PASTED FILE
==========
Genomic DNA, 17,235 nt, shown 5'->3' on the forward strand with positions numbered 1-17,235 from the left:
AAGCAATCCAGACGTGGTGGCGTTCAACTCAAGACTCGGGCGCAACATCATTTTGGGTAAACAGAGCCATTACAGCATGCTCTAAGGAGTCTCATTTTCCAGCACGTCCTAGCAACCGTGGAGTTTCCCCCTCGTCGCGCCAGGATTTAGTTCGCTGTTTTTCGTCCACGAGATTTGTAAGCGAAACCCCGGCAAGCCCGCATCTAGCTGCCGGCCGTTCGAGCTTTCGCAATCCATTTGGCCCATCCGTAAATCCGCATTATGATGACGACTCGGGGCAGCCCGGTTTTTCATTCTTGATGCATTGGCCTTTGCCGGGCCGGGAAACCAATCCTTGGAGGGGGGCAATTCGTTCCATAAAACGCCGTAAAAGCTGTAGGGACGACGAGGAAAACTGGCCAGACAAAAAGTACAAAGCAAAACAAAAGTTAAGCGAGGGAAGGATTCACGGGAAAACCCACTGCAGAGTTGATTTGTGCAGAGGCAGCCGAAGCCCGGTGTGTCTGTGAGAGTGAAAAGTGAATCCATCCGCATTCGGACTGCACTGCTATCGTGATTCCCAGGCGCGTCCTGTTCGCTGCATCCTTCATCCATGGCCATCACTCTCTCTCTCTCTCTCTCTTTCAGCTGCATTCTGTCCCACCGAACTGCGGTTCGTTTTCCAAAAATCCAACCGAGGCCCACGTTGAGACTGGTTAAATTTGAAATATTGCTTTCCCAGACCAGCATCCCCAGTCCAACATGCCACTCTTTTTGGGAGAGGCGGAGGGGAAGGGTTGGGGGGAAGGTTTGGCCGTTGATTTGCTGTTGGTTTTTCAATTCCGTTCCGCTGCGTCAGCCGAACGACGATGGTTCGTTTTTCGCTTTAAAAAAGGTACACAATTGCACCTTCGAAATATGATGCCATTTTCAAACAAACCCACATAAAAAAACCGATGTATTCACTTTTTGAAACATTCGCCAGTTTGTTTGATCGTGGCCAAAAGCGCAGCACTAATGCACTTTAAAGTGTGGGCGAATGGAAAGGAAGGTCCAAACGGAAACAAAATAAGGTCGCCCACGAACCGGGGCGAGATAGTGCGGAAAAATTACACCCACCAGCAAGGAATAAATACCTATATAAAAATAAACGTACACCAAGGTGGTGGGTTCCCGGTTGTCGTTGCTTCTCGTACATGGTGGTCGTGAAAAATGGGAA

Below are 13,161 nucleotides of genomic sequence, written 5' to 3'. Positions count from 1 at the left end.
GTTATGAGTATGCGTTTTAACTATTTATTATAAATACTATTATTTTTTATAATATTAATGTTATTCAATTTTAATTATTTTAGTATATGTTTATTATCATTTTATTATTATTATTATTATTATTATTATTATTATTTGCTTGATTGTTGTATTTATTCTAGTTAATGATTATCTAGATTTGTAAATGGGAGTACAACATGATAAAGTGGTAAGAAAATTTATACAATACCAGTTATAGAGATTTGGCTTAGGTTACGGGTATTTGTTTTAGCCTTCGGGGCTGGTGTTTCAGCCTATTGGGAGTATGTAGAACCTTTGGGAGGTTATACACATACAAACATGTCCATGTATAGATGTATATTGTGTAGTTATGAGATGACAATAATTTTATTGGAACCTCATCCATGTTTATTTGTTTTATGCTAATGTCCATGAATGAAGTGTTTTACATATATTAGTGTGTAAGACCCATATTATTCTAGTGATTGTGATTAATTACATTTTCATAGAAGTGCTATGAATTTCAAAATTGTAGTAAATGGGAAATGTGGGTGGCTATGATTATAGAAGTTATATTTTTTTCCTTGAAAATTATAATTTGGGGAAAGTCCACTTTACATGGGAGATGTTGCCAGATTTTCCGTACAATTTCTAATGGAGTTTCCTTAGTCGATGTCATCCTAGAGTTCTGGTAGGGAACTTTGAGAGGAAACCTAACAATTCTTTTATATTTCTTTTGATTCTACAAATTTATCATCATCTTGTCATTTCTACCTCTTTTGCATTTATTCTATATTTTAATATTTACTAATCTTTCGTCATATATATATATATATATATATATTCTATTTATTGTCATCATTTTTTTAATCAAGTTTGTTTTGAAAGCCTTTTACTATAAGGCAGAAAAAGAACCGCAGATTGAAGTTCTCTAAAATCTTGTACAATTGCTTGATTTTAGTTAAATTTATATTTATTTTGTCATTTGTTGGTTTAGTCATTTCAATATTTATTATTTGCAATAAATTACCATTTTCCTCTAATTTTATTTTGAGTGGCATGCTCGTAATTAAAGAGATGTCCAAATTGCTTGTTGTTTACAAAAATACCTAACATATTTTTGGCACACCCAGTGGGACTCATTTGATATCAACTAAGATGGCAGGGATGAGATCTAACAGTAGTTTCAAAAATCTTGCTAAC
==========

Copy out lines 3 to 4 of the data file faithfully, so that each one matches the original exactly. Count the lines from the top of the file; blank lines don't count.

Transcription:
Below are 13,161 nucleotides of genomic sequence, written 5' to 3'. Positions count from 1 at the left end.
GTTATGAGTATGCGTTTTAACTATTTATTATAAATACTATTATTTTTTATAATATTAATGTTATTCAATTTTAATTATTTTAGTATATGTTTATTATCATTTTATTATTATTATTATTATTATTATTATTATTATTTGCTTGATTGTTGTATTTATTCTAGTTAATGATTATCTAGATTTGTAAATGGGAGTACAACATGATAAAGTGGTAAGAAAATTTATACAATACCAGTTATAGAGATTTGGCTTAGGTTACGGGTATTTGTTTTAGCCTTCGGGGCTGGTGTTTCAGCCTATTGGGAGTATGTAGAACCTTTGGGAGGTTATACACATACAAACATGTCCATGTATAGATGTATATTGTGTAGTTATGAGATGACAATAATTTTATTGGAACCTCATCCATGTTTATTTGTTTTATGCTAATGTCCATGAATGAAGTGTTTTACATATATTAGTGTGTAAGACCCATATTATTCTAGTGATTGTGATTAATTACATTTTCATAGAAGTGCTATGAATTTCAAAATTGTAGTAAATGGGAAATGTGGGTGGCTATGATTATAGAAGTTATATTTTTTTCCTTGAAAATTATAATTTGGGGAAAGTCCACTTTACATGGGAGATGTTGCCAGATTTTCCGTACAATTTCTAATGGAGTTTCCTTAGTCGATGTCATCCTAGAGTTCTGGTAGGGAACTTTGAGAGGAAACCTAACAATTCTTTTATATTTCTTTTGATTCTACAAATTTATCATCATCTTGTCATTTCTACCTCTTTTGCATTTATTCTATATTTTAATATTTACTAATCTTTCGTCATATATATATATATATATATATATTCTATTTATTGTCATCATTTTTTTAATCAAGTTTGTTTTGAAAGCCTTTTACTATAAGGCAGAAAAAGAACCGCAGATTGAAGTTCTCTAAAATCTTGTACAATTGCTTGATTTTAGTTAAATTTATATTTATTTTGTCATTTGTTGGTTTAGTCATTTCAATATTTATTATTTGCAATAAATTACCATTTTCCTCTAATTTTATTTTGAGTGGCATGCTCGTAATTAAAGAGATGTCCAAATTGCTTGTTGTTTACAAAAATACCTAACATATTTTTGGCACACCCAGTGGGACTCATTTGATATCAACTAAGATGGCAGGGATGAGATCTAACAGTAGTTTCAAAAATCTTGCTAAC